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Tesla's PR Department Is No More, Carmaker Wants Nothing to Do with the Press

To say Tesla's representation in the press has been a mixed one would be an understatement. You have media outlets that seem to be on Tesla's payroll (though they aren't), and those who would shut the company down in a second if it were up to them.
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Then, you have the majority of the press - the channels and publications who try to remain neutral and paint an objective picture, leaving the reader/viewer to draw their own conclusions. That's the very definition of what the media should do, but with a company like Tesla, it's proving very, very difficult.

There's a simple reason for that, and his name is Elon Musk. Try to think of any other CEO in the automotive industry that's so closely connected to the company they run, and you won't be able to. Hell, some of them, such as Koenigsegg, even share the same name, and you still don't feel as though the connection is as tight as Musk's is with Tesla.

Because he believes so deeply in the company's mission and probably feels like it's alone against the rest of the industry - not to mention the oil industry as well - Elon Musk is prone to take any kind of criticism on a personal level. Tesla is, if you will, his child, and we all know (or can imagine) what it is like to have somebody question your offspring who is, of course, perfect and can do no wrong.

Except it's not perfect, so there is going to be some criticism. The real problem arises from the way this is interpreted by Tesla's CEO, and up to this point, most of those who had less than positive to say about any of the products have been branded as "short sellers", EV-skeptics, or worse. Instead of a balanced approach, Musk started seeing these people as the enemy, and most of them just happened to be part of the press.

The latest example came after last month's Battery Day, an event that had been hyped for such a long time, that it had become almost impossible to live up to the expectations. Besides, it offered very little tangible progress - instead, there were lots of plans and promises, some spanning over three years.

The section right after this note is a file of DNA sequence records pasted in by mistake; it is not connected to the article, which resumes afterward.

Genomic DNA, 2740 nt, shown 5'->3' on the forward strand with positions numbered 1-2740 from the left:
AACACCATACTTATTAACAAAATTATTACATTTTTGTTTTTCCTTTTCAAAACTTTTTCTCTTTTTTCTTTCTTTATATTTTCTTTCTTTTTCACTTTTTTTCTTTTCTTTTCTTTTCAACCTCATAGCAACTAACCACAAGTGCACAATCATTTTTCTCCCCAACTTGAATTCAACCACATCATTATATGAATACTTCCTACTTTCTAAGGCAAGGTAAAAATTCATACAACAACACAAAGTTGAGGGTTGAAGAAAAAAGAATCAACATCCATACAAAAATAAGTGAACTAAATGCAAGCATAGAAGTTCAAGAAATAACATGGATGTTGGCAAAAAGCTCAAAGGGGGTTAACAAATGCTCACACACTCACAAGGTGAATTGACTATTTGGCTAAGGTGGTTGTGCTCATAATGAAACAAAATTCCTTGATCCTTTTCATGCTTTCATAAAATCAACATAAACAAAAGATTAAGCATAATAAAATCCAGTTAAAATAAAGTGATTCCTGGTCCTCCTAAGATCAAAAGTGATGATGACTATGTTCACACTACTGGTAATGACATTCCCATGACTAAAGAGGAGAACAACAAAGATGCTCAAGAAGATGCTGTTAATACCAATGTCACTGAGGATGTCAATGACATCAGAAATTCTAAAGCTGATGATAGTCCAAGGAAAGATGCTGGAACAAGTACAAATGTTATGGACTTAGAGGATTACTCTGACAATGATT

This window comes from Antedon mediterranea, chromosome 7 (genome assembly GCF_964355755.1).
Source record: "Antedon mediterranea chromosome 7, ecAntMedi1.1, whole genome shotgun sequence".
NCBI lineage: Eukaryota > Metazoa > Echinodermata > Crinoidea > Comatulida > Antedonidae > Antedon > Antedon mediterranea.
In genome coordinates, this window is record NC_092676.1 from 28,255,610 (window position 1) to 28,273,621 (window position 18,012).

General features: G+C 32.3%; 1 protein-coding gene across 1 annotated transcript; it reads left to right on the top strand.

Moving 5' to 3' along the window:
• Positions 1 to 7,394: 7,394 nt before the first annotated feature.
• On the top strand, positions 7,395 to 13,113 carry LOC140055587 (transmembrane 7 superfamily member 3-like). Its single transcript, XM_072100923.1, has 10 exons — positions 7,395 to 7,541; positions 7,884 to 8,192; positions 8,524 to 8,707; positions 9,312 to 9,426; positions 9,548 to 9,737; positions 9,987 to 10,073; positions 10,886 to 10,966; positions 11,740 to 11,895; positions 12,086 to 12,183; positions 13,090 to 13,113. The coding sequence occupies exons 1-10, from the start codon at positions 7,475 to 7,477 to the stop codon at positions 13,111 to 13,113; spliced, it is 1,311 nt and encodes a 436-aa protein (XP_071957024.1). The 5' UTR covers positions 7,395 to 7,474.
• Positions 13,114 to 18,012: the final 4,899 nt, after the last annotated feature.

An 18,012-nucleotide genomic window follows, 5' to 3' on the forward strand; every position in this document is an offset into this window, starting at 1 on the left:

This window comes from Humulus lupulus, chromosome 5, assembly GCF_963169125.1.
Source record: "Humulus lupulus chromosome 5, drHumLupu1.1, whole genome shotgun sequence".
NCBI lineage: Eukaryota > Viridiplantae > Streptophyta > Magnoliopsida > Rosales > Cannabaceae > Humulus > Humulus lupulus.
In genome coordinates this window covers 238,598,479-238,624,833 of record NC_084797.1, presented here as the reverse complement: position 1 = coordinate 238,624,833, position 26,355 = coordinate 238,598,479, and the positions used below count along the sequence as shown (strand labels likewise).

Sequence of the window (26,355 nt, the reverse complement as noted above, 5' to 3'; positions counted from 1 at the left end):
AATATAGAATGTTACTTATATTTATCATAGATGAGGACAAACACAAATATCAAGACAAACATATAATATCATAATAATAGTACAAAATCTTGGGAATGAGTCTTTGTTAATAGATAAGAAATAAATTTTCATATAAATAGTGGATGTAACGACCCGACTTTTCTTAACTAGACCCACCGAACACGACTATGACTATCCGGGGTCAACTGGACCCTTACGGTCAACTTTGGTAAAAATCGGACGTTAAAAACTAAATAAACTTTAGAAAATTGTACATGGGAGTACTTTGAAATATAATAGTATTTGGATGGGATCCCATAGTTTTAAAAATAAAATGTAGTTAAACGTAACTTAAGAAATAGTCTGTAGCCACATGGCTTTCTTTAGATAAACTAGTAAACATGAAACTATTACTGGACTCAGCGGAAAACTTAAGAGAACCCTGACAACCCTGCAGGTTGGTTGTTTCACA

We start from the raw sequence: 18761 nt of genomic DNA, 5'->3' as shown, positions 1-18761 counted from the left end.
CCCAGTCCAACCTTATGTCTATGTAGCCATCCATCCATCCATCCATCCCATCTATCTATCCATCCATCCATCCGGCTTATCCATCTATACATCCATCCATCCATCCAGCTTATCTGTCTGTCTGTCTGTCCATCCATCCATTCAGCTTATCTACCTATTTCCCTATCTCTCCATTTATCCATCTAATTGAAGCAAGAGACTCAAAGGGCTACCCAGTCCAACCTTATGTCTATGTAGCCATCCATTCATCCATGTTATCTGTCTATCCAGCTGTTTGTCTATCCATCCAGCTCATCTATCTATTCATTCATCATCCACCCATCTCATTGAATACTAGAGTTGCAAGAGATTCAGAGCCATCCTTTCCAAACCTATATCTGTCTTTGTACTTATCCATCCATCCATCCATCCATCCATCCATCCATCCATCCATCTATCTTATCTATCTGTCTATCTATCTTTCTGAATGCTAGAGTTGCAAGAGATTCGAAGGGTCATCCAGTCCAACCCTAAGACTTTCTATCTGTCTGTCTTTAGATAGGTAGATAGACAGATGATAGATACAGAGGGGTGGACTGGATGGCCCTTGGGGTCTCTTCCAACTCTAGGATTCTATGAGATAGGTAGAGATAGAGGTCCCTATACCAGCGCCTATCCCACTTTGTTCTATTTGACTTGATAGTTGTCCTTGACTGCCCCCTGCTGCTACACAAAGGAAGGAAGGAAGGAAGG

As a consequence, the press was less than impressed. Sure, the new battery sounds great, and, yes, manufacturing the cells is very important, but it's hard to get excited about something that's not happening yet. A few days after the event, presumably unhappy about the media coverage, Musk all but called the press "stupid" by saying it doesn't get the importance of what was announced.

This seems to have been the final straw for Musk as electrek now says that Tesla has disbanded its PR department, with no plans of reinstating it. To be fair, Tesla's PR had been running on auxiliary power for a while, but the report says the company now has absolutely no Public Relations team whatsoever.

This is an industry first, but Tesla is known to do things differently. For instance, it famously refuses to use paid advertising, something that's been voted against once again during the Shareholder Meeting that preceded Battery Day. Still, severing the ties with the press seems a little too much even for Tesla.

The way we see it, it looks as though the company will continue to provide information to those outlets that are indiscriminately favorable toward Tesla and shun all the rest. Unfortunately, this could turn into a self-fulfilling prophecy as part of the press will be enraged with the decision (and rightly so) and report more negatively on Tesla (and wrongly so), essentially proving Musk right. Even though he's mostly not.

 
 
 
 
 

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